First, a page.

Little comets are by far one of my favourite modern indie rock bands so when Catfish announced them as their main support act, I was over the moon. I’d seen Little Comets twice before Friday. Once at Party in the Park quite literally 5 years ago and then the second time earlier this year in Feb at The Wardrobe, Leeds. Their performances had been absolutely stunning so words can’t justify the excitement that I was feeling to see them support another of my favourite bands.
Opening with ‘My Boy William’ and closing with ‘Dancing Song’, Little Comets didn’t fail to impress me. The thing that I love most about Little Comets is the grittiness of the lyrics which are accompanied by complex and soulful harmonies which run throughout the majority of pretty much every song they’ve written and they were able to perfectly communicate this to the audience. They even played one of my absolute favourite songs of theirs called ‘The blur the line and the thickest of onions’ which they smashed and left the hair on the back of my neck standing on end.
The only thing that I would like to point out is that the crowd was slightly disappointing. I’m still unsure as to why it was quite dead. Perhaps it was just purely due to unfamiliarity of the band or maybe because little comets played far slower songs than I had expected. Nevertheless, they were incredible.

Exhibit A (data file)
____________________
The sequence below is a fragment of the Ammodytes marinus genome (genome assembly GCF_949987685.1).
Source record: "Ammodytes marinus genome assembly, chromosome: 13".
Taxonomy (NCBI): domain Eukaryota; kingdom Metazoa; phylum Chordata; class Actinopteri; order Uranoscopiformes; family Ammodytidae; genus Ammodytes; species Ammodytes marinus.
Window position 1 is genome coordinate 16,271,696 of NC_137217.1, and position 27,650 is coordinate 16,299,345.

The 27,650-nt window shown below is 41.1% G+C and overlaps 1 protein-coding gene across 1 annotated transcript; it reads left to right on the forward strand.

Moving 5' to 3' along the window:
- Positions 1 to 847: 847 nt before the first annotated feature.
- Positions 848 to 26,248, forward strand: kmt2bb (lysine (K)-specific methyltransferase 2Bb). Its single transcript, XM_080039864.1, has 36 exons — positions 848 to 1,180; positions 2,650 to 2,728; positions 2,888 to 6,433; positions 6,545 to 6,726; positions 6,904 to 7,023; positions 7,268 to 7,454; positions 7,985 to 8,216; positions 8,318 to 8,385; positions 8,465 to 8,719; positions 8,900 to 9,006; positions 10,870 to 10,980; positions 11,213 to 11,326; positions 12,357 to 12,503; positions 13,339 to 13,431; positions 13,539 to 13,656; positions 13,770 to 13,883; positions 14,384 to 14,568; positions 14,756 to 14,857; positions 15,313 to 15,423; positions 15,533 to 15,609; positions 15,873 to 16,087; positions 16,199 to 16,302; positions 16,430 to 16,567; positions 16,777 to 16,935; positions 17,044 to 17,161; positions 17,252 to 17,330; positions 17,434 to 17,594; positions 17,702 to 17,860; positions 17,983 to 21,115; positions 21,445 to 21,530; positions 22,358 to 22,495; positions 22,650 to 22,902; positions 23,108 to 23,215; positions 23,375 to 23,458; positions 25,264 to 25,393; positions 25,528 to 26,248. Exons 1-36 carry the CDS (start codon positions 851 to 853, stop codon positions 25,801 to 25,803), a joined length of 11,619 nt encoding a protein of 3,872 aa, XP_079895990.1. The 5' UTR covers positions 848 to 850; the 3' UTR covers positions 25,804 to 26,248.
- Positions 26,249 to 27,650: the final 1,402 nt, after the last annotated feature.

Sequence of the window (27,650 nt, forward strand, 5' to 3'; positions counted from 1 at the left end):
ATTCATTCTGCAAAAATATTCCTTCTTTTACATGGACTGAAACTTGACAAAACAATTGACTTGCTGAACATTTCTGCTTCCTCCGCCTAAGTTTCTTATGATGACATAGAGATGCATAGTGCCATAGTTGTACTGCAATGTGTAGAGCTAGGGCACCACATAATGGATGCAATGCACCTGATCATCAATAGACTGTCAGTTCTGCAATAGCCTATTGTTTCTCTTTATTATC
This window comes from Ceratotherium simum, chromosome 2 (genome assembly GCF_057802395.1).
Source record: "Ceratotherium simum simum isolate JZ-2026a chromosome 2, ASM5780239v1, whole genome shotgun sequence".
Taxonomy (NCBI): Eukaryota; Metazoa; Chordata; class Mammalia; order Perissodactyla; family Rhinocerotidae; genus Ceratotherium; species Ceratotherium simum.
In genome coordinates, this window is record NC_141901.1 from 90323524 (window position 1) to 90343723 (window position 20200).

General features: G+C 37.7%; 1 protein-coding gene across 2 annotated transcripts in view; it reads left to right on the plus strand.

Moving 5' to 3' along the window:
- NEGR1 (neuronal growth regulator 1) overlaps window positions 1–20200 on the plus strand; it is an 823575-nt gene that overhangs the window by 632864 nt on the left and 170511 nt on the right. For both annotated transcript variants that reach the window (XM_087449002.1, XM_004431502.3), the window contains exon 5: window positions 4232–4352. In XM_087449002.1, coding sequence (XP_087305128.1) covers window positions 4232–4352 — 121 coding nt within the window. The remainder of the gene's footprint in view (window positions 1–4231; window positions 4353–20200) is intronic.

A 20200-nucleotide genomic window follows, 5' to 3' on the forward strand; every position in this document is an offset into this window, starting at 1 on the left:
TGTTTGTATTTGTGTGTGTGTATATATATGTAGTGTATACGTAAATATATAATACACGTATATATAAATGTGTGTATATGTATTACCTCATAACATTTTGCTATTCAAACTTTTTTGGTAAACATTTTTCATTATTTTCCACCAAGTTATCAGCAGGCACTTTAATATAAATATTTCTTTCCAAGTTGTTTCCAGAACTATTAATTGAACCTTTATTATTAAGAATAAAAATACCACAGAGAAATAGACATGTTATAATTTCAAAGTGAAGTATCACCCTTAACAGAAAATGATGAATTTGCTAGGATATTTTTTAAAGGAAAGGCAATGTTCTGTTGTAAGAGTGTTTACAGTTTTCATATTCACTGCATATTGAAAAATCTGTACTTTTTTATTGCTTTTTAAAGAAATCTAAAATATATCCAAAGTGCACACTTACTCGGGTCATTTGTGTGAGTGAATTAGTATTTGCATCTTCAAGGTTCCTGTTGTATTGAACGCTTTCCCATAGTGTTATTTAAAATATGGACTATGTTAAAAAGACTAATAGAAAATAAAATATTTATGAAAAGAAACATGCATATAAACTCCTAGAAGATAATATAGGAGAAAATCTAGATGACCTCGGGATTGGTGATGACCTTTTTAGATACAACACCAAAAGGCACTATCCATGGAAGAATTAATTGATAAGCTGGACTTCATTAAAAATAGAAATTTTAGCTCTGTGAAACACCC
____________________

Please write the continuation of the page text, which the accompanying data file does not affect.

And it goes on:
Catfish and the Bottlemen
Finally, the lids…
As you may already know, overall I am not the biggest fan of ‘The Ride’ so in a way, with this being the first time I see them live since the release of the new album, it was almost confirmation for me. But rather than it confirming that ‘The Ride’ is ‘average’ or anything of the sort, instead it confirmed that the fault that I personally find with their album is in fact its production. I’m honestly not exaggerating when I say that literally every song off The Ride sounded 100x better live. I mean, part of me already knew this was true having had the pleasure of hearing some of the singles played prior to its release but hearing 5 new songs live, comforted me.
(You can read my review of The Ride here- livemusicwhatthekidswant.wordpress.com/2016/05/29/catfish-and-the-bottlementhe-ride-review-270516/)
Anyway, focussing on this specific performance, they absolutely nailed it. Again.
As I have mentioned previously, I have now seen Catfish 6 times and there is a reason I’ve seen them so many times and paid as much as I have. They are just stunning. If you are ever after a band that sounds just as good, if not better than their studio recordings, Catb are the band for you.
Opening with ‘Homesick’ and finishing with ‘Tyrants’, Catfish performed every song from debut album, The Balcony, whilst also weaving in 5 others from The Ride and smashed every single one. Recently, I think it’s fair to say that Catfish’s fan base has vastly expanded which has both its benefits and it’s downfalls but who can blame them. They are so so close from achieving exactly what they set out to do in the first place. To be as big as they possibly can. Of course, I’ll always be in the background slightly disheartened by the fact that I feel like I’m losing certain levels of intimacy at their gigs and in some ways appreciation but who can complain. They 100% deserve it and I can’t wait to see what the near future holds for them.